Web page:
Fundamental Magnetic Properties and Structural Implications for Nanocrystalline Fe-Ti-N Thin Films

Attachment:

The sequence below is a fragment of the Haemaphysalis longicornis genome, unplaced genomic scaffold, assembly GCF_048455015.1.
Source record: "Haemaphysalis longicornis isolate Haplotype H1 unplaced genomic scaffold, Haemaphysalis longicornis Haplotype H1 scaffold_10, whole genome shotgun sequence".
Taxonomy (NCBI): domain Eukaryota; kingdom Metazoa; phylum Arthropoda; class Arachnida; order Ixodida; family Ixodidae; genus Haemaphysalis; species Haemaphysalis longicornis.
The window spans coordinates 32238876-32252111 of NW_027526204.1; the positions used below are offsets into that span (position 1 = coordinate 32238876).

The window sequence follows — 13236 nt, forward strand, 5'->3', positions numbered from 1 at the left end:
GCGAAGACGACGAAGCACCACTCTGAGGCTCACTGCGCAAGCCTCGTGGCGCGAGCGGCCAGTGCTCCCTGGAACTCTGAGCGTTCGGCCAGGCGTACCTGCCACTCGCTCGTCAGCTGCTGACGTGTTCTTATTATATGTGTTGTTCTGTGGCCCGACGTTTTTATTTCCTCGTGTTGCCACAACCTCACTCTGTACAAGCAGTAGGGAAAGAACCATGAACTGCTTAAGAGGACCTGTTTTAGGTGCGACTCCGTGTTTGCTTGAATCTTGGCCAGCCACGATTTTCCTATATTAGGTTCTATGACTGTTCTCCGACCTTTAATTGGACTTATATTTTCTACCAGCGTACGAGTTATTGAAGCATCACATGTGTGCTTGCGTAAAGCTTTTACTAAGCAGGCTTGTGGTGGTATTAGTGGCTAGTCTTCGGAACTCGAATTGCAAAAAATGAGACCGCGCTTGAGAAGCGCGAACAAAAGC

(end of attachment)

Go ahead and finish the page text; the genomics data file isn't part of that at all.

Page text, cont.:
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    The magnetization (M) as a function of temperature (T) from 2 to 300 K and in-plane field (H) up to 1 kOe, room temperature easy and hard direction in-plane field hysteresis loops for fields between -100 and +100 Oe, and 10 GHz ferromagnetic resonance (FMR) profiles have been measured for a series of soft-magnetic nano-crystalline 50 nm thick Fe-Ti-N films made by magnetron sputtering in an in-plane field. The nominal titanium concentration was 3 at. % and the nitrogen concentrations (xN) ranged from zero to 12.7 at. %. The saturation magnetization (Ms) vs. T data and the extracted exchange parameters as a function of xN are consistent with a lattice expansion due to the addition of interstitial nitrogen in the body-centered-cubic (bcc) lattice and a structural transition to body-centered-tetragonal (bct) in the 6-8 at. % nitrogen range. The hysteresis loop and FMR data show a consistent picture of the changes in both the uniaxial and cubic anisotropy as a function of xN. Films with xN > 1.9 at. % show an overall uniaxial anisotropy, with an anisotropy field parameter Hu that increases with xN. The corresponding dispersion averaged uniaxial anisotropy energy density parameter = HuMs/2 is a linear function of xN, with a rate of increase of 950 erg/cm3 per at. % nitrogen. The estimated uniaxial anisotropy energy per nitrogen atom is 30 J/mol, a value consistent with other systems. For xN below 6 at. %, the scaling of coercive force Hc data with the sixth power of the grain size D indicate a grain averaged effective cubic anisotropy energy density parameter that is about an order of magnitude smaller that the nominal K1 values for iron, and give a quantitative vs. D response that matches predictions for exchange coupled random grains with cubic anisotropy.Comment: 13 pages, 7 figure